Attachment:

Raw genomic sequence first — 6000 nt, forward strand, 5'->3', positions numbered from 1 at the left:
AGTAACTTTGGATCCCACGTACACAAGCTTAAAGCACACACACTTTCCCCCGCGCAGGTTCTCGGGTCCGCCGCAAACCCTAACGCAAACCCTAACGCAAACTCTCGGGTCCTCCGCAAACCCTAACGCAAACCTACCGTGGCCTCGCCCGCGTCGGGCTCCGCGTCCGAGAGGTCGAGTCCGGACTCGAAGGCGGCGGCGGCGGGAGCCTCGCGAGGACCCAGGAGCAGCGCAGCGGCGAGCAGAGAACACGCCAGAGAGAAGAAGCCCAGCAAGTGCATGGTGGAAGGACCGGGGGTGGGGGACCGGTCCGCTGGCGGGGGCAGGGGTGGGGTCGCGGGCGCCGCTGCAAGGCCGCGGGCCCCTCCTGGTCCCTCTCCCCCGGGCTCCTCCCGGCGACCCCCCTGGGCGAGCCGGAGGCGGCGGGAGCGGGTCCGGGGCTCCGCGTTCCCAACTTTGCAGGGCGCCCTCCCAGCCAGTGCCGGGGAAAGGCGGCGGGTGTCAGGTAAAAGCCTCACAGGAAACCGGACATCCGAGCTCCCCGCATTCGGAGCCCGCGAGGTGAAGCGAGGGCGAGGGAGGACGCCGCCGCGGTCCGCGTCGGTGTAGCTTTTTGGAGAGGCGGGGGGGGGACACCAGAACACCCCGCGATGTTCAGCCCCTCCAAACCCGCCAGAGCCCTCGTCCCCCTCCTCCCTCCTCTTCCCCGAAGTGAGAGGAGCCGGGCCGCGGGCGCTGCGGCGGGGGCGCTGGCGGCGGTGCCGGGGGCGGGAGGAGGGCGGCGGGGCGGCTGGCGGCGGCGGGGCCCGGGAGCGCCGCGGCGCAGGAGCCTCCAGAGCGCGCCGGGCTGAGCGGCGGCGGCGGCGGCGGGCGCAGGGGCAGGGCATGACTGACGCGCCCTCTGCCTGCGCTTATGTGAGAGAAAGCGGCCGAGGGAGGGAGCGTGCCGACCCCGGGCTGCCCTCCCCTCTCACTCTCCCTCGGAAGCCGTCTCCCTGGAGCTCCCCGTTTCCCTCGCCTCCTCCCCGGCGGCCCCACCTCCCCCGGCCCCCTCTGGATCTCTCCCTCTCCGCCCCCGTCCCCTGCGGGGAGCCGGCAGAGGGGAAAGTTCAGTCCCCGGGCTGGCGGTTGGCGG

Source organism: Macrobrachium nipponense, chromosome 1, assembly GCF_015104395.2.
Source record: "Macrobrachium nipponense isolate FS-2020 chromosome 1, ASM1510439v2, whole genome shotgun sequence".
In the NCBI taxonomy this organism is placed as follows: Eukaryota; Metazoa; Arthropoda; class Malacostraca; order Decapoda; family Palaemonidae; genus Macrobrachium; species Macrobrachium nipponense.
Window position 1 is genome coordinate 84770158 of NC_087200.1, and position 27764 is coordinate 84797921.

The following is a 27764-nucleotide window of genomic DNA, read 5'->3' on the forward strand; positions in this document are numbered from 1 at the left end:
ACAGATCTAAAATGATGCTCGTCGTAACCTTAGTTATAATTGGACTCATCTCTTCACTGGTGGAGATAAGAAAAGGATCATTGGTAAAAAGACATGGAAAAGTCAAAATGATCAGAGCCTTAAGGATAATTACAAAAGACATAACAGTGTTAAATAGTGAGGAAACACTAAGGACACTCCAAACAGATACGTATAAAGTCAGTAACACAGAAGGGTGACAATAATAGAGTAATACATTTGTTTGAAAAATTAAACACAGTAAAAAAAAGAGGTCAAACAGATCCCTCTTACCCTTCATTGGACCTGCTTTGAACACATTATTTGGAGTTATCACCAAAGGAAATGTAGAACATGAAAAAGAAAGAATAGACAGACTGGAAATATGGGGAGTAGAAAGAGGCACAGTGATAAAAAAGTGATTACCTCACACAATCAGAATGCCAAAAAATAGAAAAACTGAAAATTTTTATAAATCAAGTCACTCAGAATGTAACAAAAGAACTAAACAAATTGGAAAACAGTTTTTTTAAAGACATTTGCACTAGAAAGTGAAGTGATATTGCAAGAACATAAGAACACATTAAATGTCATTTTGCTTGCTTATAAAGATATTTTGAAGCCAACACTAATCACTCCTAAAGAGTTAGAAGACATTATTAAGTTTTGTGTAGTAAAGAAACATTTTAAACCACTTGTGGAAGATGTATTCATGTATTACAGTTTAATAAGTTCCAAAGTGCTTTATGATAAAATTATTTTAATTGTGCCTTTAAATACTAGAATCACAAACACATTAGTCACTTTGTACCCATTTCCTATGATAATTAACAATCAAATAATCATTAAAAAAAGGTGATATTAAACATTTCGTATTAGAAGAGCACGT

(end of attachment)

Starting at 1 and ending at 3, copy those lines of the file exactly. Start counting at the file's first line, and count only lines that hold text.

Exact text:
Raw genomic sequence first — 6000 nt, forward strand, 5'->3', positions numbered from 1 at the left:
AGTAACTTTGGATCCCACGTACACAAGCTTAAAGCACACACACTTTCCCCCGCGCAGGTTCTCGGGTCCGCCGCAAACCCTAACGCAAACCCTAACGCAAACTCTCGGGTCCTCCGCAAACCCTAACGCAAACCTACCGTGGCCTCGCCCGCGTCGGGCTCCGCGTCCGAGAGGTCGAGTCCGGACTCGAAGGCGGCGGCGGCGGGAGCCTCGCGAGGACCCAGGAGCAGCGCAGCGGCGAGCAGAGAACACGCCAGAGAGAAGAAGCCCAGCAAGTGCATGGTGGAAGGACCGGGGGTGGGGGACCGGTCCGCTGGCGGGGGCAGGGGTGGGGTCGCGGGCGCCGCTGCAAGGCCGCGGGCCCCTCCTGGTCCCTCTCCCCCGGGCTCCTCCCGGCGACCCCCCTGGGCGAGCCGGAGGCGGCGGGAGCGGGTCCGGGGCTCCGCGTTCCCAACTTTGCAGGGCGCCCTCCCAGCCAGTGCCGGGGAAAGGCGGCGGGTGTCAGGTAAAAGCCTCACAGGAAACCGGACATCCGAGCTCCCCGCATTCGGAGCCCGCGAGGTGAAGCGAGGGCGAGGGAGGACGCCGCCGCGGTCCGCGTCGGTGTAGCTTTTTGGAGAGGCGGGGGGGGGACACCAGAACACCCCGCGATGTTCAGCCCCTCCAAACCCGCCAGAGCCCTCGTCCCCCTCCTCCCTCCTCTTCCCCGAAGTGAGAGGAGCCGGGCCGCGGGCGCTGCGGCGGGGGCGCTGGCGGCGGTGCCGGGGGCGGGAGGAGGGCGGCGGGGCGGCTGGCGGCGGCGGGGCCCGGGAGCGCCGCGGCGCAGGAGCCTCCAGAGCGCGCCGGGCTGAGCGGCGGCGGCGGCGGCGGGCGCAGGGGCAGGGCATGACTGACGCGCCCTCTGCCTGCGCTTATGTGAGAGAAAGCGGCCGAGGGAGGGAGCGTGCCGACCCCGGGCTGCCCTCCCCTCTCACTCTCCCTCGGAAGCCGTCTCCCTGGAGCTCCCCGTTTCCCTCGCCTCCTCCCCGGCGGCCCCACCTCCCCCGGCCCCCTCTGGATCTCTCCCTCTCCGCCCCCGTCCCCTGCGGGGAGCCGGCAGAGGGGAAAGTTCAGTCCCCGGGCTGGCGGTTGGCGG

Source organism: Macrobrachium nipponense, chromosome 1, assembly GCF_015104395.2.